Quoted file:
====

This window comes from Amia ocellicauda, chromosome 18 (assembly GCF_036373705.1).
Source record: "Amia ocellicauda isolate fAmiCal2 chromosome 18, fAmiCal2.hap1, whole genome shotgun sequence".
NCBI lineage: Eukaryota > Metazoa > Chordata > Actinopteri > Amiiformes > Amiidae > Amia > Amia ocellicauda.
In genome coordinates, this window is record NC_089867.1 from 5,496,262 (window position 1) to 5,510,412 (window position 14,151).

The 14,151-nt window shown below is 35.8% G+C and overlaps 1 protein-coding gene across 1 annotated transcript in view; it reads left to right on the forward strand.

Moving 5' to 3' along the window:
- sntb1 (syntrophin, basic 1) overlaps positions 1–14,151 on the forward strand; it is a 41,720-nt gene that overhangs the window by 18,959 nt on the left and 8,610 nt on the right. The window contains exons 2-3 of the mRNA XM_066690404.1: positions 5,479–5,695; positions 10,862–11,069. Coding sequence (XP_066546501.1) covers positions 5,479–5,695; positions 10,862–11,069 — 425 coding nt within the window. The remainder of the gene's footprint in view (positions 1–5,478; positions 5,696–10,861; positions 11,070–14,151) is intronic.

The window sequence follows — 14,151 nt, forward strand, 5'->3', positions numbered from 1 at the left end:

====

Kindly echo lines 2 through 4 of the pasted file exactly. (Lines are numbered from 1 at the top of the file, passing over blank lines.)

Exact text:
Source record: "Amia ocellicauda isolate fAmiCal2 chromosome 18, fAmiCal2.hap1, whole genome shotgun sequence".
NCBI lineage: Eukaryota > Metazoa > Chordata > Actinopteri > Amiiformes > Amiidae > Amia > Amia ocellicauda.
In genome coordinates, this window is record NC_089867.1 from 5,496,262 (window position 1) to 5,510,412 (window position 14,151).